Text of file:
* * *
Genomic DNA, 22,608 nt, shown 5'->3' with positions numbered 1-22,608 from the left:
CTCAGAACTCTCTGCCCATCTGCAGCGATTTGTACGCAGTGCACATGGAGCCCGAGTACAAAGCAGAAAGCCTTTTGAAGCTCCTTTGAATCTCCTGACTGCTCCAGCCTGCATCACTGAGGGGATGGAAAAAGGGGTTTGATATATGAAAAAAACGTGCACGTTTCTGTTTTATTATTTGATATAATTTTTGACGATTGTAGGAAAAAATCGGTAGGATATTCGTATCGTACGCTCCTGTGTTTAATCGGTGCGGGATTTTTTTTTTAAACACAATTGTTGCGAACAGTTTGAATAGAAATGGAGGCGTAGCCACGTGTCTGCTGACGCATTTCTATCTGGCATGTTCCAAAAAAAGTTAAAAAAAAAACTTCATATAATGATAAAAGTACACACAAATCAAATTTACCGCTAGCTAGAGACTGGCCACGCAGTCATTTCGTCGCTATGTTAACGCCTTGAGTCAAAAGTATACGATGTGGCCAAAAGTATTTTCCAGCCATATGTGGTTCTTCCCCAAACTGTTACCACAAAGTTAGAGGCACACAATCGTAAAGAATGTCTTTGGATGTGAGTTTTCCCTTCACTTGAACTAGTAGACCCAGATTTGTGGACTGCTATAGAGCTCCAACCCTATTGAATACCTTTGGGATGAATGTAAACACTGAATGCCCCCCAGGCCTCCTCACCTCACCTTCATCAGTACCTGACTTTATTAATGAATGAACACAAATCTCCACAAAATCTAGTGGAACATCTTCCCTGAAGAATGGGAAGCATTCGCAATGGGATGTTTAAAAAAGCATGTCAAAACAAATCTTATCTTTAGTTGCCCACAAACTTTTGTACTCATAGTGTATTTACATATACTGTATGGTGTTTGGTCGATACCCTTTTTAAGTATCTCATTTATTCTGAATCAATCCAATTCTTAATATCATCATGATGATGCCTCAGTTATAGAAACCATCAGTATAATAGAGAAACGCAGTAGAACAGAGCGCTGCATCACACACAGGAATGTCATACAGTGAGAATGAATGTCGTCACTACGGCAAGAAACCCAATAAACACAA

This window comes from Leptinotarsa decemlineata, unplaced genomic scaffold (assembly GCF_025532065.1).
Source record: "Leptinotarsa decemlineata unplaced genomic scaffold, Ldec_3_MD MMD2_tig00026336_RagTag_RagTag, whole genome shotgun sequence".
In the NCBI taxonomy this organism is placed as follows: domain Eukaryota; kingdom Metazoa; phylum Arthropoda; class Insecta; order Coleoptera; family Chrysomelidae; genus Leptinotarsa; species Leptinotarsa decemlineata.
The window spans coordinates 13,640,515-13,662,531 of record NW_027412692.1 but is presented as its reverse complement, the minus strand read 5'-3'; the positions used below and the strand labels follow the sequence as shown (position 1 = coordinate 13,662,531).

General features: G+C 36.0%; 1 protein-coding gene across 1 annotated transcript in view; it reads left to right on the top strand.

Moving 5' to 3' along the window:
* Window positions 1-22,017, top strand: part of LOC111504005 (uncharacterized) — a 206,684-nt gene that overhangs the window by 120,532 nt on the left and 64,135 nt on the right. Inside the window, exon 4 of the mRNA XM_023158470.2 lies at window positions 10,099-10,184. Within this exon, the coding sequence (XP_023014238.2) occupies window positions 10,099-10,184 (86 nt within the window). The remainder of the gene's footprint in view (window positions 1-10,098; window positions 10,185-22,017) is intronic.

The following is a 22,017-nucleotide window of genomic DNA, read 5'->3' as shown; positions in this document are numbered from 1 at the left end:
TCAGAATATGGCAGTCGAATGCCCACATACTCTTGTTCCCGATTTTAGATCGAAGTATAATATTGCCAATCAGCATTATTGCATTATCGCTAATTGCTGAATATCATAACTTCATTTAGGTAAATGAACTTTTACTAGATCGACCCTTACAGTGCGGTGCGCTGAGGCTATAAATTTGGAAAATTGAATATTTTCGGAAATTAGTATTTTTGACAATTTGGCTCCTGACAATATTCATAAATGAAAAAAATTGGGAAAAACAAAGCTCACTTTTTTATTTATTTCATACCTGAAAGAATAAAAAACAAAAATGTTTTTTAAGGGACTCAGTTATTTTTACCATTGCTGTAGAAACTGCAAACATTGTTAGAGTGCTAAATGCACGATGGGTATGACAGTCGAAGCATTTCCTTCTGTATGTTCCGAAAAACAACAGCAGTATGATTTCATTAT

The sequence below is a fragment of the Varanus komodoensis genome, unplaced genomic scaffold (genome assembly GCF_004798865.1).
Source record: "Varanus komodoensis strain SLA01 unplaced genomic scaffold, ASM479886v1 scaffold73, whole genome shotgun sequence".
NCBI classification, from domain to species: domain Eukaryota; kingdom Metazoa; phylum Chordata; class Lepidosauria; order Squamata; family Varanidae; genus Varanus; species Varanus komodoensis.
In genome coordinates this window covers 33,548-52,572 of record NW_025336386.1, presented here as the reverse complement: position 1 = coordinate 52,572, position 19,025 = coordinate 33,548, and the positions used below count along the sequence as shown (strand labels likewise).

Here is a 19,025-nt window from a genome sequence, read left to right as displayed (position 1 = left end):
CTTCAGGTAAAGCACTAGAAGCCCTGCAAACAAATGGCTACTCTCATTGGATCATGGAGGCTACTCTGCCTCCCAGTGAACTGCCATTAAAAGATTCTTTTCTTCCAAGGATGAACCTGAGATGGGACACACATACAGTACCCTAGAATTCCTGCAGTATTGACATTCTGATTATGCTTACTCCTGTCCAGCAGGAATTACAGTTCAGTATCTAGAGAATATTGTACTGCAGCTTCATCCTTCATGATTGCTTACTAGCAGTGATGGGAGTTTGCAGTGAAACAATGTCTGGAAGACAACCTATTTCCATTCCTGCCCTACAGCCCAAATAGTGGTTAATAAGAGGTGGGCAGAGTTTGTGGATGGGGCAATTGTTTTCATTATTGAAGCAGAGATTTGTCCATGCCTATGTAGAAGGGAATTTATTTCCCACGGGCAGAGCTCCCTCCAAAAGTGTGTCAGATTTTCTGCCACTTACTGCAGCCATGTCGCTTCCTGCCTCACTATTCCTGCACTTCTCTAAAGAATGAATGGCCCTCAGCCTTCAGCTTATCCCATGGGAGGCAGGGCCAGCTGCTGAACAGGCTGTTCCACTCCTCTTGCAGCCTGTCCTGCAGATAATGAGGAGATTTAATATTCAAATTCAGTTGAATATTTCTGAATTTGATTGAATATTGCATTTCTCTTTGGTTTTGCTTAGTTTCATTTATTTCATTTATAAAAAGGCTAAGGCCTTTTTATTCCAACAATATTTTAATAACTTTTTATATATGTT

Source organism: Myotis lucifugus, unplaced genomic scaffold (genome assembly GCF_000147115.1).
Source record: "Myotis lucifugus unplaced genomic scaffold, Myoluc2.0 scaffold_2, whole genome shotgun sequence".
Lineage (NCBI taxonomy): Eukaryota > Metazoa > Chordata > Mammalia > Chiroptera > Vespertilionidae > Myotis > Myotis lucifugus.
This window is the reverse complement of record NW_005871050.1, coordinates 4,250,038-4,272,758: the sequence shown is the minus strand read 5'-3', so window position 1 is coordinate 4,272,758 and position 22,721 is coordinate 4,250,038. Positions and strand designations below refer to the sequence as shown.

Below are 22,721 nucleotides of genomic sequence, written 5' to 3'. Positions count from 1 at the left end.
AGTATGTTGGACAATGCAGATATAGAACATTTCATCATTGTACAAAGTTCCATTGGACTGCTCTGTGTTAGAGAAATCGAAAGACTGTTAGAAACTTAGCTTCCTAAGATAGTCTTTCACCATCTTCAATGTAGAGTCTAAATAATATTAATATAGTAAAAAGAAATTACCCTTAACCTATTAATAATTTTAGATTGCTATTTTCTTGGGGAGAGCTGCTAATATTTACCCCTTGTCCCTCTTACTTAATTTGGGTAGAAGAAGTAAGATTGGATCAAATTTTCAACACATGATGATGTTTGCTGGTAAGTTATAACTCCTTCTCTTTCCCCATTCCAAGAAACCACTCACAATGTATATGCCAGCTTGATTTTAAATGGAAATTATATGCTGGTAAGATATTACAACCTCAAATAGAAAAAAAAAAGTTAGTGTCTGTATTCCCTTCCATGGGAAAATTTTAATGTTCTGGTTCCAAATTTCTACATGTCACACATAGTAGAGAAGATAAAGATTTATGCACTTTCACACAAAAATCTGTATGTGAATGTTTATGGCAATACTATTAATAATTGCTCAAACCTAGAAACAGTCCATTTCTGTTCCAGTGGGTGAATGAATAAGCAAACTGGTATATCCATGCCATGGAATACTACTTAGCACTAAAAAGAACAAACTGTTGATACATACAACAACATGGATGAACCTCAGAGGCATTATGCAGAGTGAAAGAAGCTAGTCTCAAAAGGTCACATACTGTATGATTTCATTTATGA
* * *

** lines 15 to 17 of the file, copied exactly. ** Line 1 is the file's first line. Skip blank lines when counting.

In genome coordinates this window covers 33,548-52,572 of record NW_025336386.1, presented here as the reverse complement: position 1 = coordinate 52,572, position 19,025 = coordinate 33,548, and the positions used below count along the sequence as shown (strand labels likewise).

Here is a 19,025-nt window from a genome sequence, read left to right as displayed (position 1 = left end):
CTTCAGGTAAAGCACTAGAAGCCCTGCAAACAAATGGCTACTCTCATTGGATCATGGAGGCTACTCTGCCTCCCAGTGAACTGCCATTAAAAGATTCTTTTCTTCCAAGGATGAACCTGAGATGGGACACACATACAGTACCCTAGAATTCCTGCAGTATTGACATTCTGATTATGCTTACTCCTGTCCAGCAGGAATTACAGTTCAGTATCTAGAGAATATTGTACTGCAGCTTCATCCTTCATGATTGCTTACTAGCAGTGATGGGAGTTTGCAGTGAAACAATGTCTGGAAGACAACCTATTTCCATTCCTGCCCTACAGCCCAAATAGTGGTTAATAAGAGGTGGGCAGAGTTTGTGGATGGGGCAATTGTTTTCATTATTGAAGCAGAGATTTGTCCATGCCTATGTAGAAGGGAATTTATTTCCCACGGGCAGAGCTCCCTCCAAAAGTGTGTCAGATTTTCTGCCACTTACTGCAGCCATGTCGCTTCCTGCCTCACTATTCCTGCACTTCTCTAAAGAATGAATGGCCCTCAGCCTTCAGCTTATCCCATGGGAGGCAGGGCCAGCTGCTGAACAGGCTGTTCCACTCCTCTTGCAGCCTGTCCTGCAGATAATGAGGAGATTTAATATTCAAATTCAGTTGAATATTTCTGAATTTGATTGAATATTGCATTTCTCTTTGGTTTTGCTTAGTTTCATTTATTTCATTTATAAAAAGGCTAAGGCCTTTTTATTCCAACAATATTTTAATAACTTTTTATATATGTT